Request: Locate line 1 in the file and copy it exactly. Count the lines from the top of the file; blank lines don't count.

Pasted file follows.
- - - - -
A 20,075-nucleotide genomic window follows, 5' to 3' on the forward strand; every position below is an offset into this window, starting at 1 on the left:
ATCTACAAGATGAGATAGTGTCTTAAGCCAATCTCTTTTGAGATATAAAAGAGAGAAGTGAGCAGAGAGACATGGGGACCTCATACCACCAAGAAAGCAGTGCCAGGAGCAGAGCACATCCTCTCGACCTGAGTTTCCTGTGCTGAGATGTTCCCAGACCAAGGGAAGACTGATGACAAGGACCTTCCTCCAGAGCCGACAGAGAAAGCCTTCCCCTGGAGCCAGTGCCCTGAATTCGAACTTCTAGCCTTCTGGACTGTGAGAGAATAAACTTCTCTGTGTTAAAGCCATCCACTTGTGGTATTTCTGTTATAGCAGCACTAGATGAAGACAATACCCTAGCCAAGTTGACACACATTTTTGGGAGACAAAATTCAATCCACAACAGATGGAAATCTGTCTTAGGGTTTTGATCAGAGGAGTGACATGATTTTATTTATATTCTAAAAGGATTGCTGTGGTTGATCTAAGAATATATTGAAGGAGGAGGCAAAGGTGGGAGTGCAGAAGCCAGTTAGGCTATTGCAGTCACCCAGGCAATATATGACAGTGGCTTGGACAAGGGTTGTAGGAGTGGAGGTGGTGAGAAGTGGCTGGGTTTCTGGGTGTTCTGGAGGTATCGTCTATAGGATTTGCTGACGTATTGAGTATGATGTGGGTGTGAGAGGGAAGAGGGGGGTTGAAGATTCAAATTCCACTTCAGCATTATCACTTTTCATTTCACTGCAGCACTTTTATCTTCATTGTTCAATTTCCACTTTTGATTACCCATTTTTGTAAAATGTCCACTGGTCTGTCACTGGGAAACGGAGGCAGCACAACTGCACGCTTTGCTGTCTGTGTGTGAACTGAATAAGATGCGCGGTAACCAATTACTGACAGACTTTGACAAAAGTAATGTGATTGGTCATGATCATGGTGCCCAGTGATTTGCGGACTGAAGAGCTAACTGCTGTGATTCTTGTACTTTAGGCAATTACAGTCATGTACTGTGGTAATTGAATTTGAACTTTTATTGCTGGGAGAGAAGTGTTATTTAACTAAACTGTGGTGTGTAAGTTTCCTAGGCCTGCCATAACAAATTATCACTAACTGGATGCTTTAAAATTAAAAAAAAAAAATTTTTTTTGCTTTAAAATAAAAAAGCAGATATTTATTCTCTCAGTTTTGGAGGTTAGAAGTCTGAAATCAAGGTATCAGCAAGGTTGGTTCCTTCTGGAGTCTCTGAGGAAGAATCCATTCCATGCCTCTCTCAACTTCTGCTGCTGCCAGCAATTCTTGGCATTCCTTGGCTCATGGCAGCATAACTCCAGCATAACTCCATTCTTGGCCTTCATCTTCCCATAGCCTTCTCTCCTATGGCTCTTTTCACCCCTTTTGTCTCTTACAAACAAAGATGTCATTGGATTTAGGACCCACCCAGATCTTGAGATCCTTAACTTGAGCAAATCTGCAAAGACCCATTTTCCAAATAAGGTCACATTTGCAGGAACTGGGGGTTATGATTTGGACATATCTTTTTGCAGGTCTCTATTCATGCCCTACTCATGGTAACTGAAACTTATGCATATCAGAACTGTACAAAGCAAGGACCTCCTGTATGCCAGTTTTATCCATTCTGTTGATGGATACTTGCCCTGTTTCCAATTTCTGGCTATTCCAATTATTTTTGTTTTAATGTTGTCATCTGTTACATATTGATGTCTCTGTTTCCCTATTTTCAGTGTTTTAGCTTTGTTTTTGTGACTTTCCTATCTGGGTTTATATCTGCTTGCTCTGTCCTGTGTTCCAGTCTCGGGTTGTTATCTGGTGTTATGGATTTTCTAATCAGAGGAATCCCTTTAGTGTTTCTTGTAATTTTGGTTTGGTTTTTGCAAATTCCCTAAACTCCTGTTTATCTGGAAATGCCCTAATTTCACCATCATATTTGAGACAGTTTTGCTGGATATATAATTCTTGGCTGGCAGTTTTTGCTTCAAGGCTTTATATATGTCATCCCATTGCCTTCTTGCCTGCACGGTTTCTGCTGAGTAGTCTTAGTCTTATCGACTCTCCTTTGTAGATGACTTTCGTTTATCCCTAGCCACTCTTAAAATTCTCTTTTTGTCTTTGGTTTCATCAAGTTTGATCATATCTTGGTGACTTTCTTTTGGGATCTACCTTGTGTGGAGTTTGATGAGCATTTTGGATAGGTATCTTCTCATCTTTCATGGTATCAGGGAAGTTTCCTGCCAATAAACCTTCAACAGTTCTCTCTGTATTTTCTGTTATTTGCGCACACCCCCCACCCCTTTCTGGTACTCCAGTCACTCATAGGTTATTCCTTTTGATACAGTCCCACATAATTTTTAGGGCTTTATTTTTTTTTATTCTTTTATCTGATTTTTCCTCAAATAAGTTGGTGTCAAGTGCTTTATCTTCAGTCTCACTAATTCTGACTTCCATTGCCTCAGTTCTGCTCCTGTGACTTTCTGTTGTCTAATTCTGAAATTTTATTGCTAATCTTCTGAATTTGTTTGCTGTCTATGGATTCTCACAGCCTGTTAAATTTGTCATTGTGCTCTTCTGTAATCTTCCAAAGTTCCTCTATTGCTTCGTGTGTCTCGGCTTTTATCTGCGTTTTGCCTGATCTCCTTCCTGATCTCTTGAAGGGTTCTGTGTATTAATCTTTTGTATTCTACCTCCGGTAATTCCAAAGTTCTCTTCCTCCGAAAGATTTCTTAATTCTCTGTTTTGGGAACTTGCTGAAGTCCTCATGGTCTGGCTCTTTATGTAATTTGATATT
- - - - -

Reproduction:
A 20,075-nucleotide genomic window follows, 5' to 3' on the forward strand; every position below is an offset into this window, starting at 1 on the left: